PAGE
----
Burden of disease in francophone Africa, 1990–2017: a systematic analysis for the Global Burden of Disease Study 2017
Published February 24, 2020, in The Lancet Global Health (opens in a new window)
Peer-reviewed literature on health is almost exclusively published in English, limiting the uptake of research for decision making in francophone African countries. We used results from the Global Burden of Diseases, Injuries, and Risk Factors Study (GBD) 2017 to assess the burden of disease in francophone Africa and inform health professionals and their partners in the region.
We assessed the burden of disease in the 21 francophone African countries and compared the results with those for their non-francophone counterparts in three economic communities: the Economic Community of West African States, the Economic Community of Central African States, and the Southern African Development Community. GBD 2017 employed a variety of statistical models to determine the number of deaths from each cause, through the Cause of Death Ensemble model algorithm, using CoDCorrect to ensure that the number of deaths per cause did not exceed the total number of estimated deaths. After producing estimates for the number of deaths from each of the 282 fatal outcomes included in the GBD 2017 list of causes, the years of life lost (YLLs) due to premature death were calculated. Years lived with disability (YLDs) were estimated as the product of prevalence and a disability weight for all mutually exclusive sequelae. Disability-adjusted life-years (DALYs) were calculated as the sum of YLLs and YLDs. All calculations are presented with 95% uncertainty intervals (UIs). A sample of 1,000 draws was taken from the posterior distribution of each estimation step; aggregation of uncertainty across age, sex, and location was done on each draw, assuming independence of uncertainty. The lower and upper UIs represent the ordinal 25th and 975th draws of each quantity and attempt to describe modelling as well as sampling error.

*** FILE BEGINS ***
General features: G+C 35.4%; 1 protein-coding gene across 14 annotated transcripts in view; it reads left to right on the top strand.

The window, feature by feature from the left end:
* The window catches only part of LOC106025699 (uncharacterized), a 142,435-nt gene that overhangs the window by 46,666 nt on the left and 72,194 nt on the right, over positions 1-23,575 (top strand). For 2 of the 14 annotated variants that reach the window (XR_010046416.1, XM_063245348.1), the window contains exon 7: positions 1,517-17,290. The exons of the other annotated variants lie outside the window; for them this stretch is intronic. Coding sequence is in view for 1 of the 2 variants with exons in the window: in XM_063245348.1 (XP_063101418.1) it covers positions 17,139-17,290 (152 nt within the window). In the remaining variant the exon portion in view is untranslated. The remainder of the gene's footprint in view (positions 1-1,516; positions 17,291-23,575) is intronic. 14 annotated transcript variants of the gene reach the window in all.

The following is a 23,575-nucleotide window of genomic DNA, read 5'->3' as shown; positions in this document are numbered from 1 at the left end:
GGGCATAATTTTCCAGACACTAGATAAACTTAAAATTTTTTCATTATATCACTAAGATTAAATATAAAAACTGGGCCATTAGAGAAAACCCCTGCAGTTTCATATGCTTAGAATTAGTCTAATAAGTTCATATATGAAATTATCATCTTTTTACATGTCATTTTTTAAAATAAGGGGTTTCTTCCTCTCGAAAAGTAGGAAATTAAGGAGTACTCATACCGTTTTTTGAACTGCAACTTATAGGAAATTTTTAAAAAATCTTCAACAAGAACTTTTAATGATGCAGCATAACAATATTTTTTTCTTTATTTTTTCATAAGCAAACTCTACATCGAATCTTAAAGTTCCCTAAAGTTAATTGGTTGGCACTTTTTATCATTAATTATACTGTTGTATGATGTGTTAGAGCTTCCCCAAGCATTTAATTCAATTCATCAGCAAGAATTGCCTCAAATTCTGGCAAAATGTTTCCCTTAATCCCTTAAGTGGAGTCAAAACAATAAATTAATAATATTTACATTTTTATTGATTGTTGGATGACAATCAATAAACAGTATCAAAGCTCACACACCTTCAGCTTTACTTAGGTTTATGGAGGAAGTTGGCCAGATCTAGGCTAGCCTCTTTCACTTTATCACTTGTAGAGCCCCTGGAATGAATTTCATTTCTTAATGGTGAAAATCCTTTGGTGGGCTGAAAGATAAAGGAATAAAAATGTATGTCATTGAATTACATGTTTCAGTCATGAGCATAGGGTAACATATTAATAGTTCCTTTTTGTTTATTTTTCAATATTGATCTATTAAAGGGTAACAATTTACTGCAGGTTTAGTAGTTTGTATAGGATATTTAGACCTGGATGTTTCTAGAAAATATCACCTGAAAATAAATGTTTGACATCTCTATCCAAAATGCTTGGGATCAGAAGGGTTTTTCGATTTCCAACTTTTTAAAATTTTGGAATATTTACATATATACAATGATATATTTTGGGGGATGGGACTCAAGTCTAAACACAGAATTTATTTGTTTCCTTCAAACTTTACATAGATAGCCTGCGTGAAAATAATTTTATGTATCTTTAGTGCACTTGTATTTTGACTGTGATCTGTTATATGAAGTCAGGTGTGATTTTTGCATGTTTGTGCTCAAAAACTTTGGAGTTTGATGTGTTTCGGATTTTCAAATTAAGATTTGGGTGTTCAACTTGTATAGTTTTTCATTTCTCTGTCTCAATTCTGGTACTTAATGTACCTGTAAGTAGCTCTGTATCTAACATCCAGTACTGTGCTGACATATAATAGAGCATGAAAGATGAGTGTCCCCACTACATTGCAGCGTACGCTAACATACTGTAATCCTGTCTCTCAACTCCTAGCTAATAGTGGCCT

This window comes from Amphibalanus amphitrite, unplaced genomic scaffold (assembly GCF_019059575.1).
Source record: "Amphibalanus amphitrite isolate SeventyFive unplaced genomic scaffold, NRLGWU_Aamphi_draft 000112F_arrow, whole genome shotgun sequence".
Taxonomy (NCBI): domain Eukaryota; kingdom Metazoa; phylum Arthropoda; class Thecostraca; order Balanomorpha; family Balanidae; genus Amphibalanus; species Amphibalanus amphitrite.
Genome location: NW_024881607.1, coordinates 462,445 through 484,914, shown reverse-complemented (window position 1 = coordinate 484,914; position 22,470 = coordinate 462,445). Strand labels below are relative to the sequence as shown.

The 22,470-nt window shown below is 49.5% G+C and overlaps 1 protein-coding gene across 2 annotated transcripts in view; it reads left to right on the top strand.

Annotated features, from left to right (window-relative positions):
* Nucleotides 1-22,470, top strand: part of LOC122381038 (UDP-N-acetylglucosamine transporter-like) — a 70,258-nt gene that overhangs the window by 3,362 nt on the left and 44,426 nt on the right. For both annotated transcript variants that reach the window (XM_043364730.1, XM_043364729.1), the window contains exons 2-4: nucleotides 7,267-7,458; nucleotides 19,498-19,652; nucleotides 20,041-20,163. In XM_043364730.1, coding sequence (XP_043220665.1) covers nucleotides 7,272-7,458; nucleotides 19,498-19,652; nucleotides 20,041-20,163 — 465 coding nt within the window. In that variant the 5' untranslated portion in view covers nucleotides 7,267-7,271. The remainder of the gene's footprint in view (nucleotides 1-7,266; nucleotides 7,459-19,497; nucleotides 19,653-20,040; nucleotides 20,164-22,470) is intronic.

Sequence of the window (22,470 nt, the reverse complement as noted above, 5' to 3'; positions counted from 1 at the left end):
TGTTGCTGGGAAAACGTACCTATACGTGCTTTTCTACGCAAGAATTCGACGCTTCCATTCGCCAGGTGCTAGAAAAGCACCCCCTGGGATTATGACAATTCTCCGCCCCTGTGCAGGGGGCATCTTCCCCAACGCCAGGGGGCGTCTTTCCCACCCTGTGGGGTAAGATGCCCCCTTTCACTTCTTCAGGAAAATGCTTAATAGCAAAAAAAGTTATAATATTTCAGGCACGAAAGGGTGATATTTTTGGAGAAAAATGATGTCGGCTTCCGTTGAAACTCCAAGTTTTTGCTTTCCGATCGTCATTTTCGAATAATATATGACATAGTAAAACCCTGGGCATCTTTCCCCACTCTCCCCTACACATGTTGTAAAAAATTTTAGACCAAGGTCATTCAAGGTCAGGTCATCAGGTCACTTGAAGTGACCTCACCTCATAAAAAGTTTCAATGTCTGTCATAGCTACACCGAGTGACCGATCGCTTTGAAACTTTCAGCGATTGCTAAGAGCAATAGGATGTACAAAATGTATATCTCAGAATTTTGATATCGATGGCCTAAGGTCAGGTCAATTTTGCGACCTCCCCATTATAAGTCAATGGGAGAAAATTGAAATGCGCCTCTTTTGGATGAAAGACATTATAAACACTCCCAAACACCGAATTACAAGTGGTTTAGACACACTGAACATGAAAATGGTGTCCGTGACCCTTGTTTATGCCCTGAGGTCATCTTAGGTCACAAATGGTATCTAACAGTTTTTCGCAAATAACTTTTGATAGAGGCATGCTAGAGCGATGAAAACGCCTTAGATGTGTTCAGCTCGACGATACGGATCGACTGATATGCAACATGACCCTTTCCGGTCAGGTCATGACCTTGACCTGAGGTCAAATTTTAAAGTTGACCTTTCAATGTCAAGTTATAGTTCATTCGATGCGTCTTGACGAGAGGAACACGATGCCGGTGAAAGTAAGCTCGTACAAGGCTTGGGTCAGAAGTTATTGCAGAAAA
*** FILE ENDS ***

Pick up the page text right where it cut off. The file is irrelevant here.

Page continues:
In 2017, 779 deaths (95% UI 750–809) per 100,000 population occurred in francophone Africa, a decrease of 45.3% since 1990. Malaria, lower respiratory infections, neonatal disorders, diarrheal diseases, and tuberculosis were the top five Level 3 causes of death. These five causes were found among the six leading causes of death in most francophone countries. In 2017, francophone Africa experienced 53,570 DALYs (50,164–57,361) per 100,000 population, distributed between 43,708 YLLs (41,673–45,742) and 9,862 YLDs (7,331–12,749) per 100,000 population. In 2017, YLLs constituted the majority of DALYs in the 21 countries of francophone Africa. Age-specific and cause-specific mortality and population aging were responsible for most of the reductions in disease burden, whereas population growth was responsible for most of the increases.
Francophone Africa still carries a high burden of communicable and neonatal diseases, probably due to the weakness of health-care systems and services, as evidenced by the almost complete attribution of DALYs to YLLs. To cope with this burden of disease, francophone Africa should define its priorities and invest more resources in health-system strengthening and in the quality and quantity of health-care services, especially in rural and remote areas. The region could also be prioritised in terms of technical and financial assistance focused on achieving these goals, as much as on demographic investments including education and family planning.
El Bcheraoui C, Mimche H, Miangotar Y, Krish VS, Ziegeweid F, Krohn KJ, Ekat MH, Nansseu JR, Dimbuene ZT, Olsen HE, Tine RCK, Odell CM, Troeger CE, Kassebaum NJ, Farag T, Hay SI, Mokdad AH. Burden of disease in francophone Africa, 1990–2017: a systematic analysis for the Global Burden of Disease Study 2017. The Lancet Global Health. March 2020. doi:10.1016/S2214-109X(20)30024-3.